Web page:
Aster can’t believe she’s stuck in this weird, tiny, nowhere village in the mountains while her mom is in charge of halting a dangerous migration of monster-like birds. She and her dad are along for the ride, while her brother was able to escape back to the city.

But when Aster meets a strange old lady with a flock of woolly dogs and a mysterious stone trickster, she finds herself getting caught up in magic, excitement, and a plot that might destroy not only the mountain, but the whole country.

Reading this, I was strongly reminded of the Hilda series by Luke Pearson, although the stories are almost exactly opposite. Hilda is a loner and desperately wants to stay in the mountains with her friends and the wonders and magic she sees every day. Aster is a self-proclaimed city girl, and is absolutely not interested in the strange life on the mountain, until she becomes sucked into an absorbing adventure. However, both are quirky, unique characters and while the magic of the mountains they experience is different, both have the same folkloric and reflective quality, as the creatures muse upon how humans have changed their lives, and not always for the better.

Both characters and stories stand alone however. Aster is a perky, snarky character who, despite flashes of maturity, is still very much a child. She has some frightening experiences when she takes the wishes granted her by the trickster and is initially stubborn about enjoying anything about her new home, but when she’s called upon to act she shows bravery, resilience, and cleverness. Her mother is a distant figure, slipping in and out of the story as she focuses on her work as an ornithologist. Her dad, although they moved back to his home village, is not handling the transition any better than Aster and midway through the book she, somewhat jokingly, starts parenting him, suggested he put down the video games and learn to cook.

Most intriguing and delightful in the story are the wonderful magical creations, from the Chestnut Knights to the woolly dogs, the wise and experienced Granny, frustrated and vengeful King of Autumn, and creepy but goofy trickster, Rapscallion.

The story is episodic, with each chapter contributing a new facet to Aster’s journey until she reaches the climax of her adventures. Aster is a small, white child with a swathe of brown hair and expressive eyebrows. The woolly dogs are almost her size, although it can be hard to tell since perspectives change rapidly, demonstrating the magic-warped times and seasons, and the strange birds and other creatures zoom through an idyllic mountain landscape. Color schemes shift through each chapter; when danger lurks and a climax is near, the characters’ surroundings are intense oranges and purples. The trickster Rapscallion is generally in a dark blue setting, showing the murkiness of its motives and actions. Aster’s early adventures on the mountain, undertaken with enthusiasm and optimism, show green meadows, blue skies, and white-topped peaks in the distance.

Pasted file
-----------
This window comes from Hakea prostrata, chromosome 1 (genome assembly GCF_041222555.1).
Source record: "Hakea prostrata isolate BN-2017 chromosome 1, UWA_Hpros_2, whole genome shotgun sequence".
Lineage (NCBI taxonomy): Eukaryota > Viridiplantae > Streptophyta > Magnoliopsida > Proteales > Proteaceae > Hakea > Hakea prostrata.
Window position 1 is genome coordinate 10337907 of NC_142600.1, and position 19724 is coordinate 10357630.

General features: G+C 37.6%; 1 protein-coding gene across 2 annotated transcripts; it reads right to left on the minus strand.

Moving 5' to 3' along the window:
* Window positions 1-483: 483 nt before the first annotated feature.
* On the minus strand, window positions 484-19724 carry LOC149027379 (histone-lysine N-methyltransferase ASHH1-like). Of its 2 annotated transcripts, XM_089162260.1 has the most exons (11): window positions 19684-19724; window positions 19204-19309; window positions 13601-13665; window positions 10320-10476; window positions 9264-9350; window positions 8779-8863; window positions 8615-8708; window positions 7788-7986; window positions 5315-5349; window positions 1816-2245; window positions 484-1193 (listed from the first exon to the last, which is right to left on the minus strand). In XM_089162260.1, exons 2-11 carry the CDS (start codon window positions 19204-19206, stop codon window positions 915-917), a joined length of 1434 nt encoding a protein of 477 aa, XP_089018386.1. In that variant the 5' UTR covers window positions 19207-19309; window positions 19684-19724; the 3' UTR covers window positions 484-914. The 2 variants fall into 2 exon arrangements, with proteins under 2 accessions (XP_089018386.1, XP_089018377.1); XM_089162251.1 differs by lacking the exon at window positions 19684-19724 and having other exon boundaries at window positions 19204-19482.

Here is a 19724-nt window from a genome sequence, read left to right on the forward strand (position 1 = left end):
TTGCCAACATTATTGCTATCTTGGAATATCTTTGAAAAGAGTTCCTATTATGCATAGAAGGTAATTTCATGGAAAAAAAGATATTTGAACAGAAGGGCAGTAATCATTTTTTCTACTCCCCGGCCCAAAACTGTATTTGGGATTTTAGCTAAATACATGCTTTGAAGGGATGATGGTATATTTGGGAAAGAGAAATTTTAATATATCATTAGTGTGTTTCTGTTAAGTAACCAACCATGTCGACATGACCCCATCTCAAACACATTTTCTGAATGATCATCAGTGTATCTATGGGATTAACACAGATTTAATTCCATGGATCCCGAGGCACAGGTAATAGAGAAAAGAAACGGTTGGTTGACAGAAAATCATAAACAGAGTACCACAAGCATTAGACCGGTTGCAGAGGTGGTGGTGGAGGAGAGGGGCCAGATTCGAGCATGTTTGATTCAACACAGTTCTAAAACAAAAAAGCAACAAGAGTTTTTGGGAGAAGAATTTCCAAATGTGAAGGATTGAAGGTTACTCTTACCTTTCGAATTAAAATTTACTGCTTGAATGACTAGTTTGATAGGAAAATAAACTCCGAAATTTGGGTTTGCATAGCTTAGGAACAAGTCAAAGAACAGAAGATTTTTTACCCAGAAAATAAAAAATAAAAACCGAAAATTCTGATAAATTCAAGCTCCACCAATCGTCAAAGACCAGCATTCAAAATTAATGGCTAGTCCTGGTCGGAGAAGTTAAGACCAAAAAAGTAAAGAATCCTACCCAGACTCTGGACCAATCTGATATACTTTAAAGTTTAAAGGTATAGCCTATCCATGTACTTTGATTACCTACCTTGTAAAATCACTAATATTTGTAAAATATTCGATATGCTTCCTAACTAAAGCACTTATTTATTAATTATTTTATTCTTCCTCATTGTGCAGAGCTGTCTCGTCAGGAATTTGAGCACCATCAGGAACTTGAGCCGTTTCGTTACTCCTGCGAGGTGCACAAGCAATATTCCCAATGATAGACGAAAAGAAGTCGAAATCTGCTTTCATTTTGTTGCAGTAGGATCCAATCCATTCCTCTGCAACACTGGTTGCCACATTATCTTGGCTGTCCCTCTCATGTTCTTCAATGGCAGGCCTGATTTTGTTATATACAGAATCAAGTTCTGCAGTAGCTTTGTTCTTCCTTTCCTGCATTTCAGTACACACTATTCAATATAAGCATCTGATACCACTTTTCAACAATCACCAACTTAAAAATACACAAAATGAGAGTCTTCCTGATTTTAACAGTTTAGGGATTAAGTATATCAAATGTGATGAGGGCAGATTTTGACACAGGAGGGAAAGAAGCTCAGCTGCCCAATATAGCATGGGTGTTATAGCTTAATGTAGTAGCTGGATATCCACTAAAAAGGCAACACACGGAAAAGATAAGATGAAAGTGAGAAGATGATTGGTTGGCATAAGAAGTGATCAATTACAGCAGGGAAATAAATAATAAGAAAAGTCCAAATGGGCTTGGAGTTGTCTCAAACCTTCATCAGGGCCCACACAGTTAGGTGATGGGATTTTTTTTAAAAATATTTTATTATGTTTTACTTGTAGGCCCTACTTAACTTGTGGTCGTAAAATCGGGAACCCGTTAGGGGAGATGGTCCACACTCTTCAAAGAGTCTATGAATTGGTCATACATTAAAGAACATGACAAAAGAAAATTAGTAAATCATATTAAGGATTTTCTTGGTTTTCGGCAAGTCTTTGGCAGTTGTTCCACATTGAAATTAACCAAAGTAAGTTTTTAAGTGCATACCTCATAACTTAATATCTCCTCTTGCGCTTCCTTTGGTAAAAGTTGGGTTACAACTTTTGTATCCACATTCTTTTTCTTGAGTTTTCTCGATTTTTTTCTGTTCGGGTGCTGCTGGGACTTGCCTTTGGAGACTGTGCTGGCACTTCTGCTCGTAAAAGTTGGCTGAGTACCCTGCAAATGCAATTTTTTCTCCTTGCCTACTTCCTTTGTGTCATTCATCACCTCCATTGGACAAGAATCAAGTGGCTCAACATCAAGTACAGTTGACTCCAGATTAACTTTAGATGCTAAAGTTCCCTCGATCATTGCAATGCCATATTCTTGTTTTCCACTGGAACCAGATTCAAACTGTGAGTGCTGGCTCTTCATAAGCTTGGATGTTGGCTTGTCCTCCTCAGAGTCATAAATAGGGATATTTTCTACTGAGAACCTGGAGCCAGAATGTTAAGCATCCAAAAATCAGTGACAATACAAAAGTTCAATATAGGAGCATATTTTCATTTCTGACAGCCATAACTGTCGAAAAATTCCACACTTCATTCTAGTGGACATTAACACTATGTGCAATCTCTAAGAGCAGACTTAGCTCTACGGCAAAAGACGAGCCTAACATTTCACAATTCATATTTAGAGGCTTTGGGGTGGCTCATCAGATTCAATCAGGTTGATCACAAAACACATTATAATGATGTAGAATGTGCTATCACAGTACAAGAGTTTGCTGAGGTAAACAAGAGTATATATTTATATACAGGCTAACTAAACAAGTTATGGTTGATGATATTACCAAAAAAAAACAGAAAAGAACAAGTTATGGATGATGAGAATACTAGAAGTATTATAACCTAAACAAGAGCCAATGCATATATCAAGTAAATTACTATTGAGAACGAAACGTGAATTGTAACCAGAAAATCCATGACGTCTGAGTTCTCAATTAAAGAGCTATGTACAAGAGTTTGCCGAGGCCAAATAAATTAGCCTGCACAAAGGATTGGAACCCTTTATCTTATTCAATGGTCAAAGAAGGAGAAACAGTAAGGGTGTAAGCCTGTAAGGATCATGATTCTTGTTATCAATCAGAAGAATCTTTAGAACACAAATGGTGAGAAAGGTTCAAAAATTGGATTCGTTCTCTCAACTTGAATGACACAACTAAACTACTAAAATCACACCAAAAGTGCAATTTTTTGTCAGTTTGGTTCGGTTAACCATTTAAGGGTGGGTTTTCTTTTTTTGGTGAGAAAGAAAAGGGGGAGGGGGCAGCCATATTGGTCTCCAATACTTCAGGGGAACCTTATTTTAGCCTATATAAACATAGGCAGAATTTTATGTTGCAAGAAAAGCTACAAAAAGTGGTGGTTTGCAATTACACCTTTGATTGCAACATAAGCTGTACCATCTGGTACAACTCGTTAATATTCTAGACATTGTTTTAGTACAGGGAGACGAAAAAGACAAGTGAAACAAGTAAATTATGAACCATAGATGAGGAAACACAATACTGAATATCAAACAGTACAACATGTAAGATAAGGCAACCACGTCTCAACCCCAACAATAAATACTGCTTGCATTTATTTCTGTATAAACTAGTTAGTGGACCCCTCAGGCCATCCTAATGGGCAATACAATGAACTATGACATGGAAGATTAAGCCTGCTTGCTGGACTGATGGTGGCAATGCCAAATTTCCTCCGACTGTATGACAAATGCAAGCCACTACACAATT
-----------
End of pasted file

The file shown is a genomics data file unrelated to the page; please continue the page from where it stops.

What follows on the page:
The story ends with a hint of the next adventure, and a recap of the map at the beginning of the story. Aster’s map at the beginning is not enthusiastic, but the updated map, created with the help of her new friends, is lovingly drawn and annotated. There is a list and description of characters, and promotions for Random House’s new graphics line and the next book in Aster’s adventures.

If your library’s budget is limited, stick to the Hilda series. It has superior literary and artistic merit and more depth to the story. However, if you have the funds, and a lot of Hilda fans, they are going to love this new adventure starring a spunky heroine, magical creatures, and lots of humor.

Aster and the Accidental Magic
By Thom Pico
Art by Karensac
ISBN: 9780593124178
Random House, 2020

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NFNT Age Recommendation: Middle Grade (7-11)

  • Jennifer

    | She/Her Youth Services Librarian, Matheson Memorial Library

    Reviewer

    Jennifer Wharton is the Youth Services Librarian at Matheson Memorial Library in Elkhorn, Wisconsin where she maintains the juvenile and young adult graphic novel collections and was responsible for creating the library’s adult graphic novel collection. She is constantly looking for great new comics for kids and teens and new ways to incorporate graphic storytelling in programming. Jennifer blogs for preschool through middle grade at JeanLittleLibrary and has an MLS from the University of Illinois at Urbana-Champaign.

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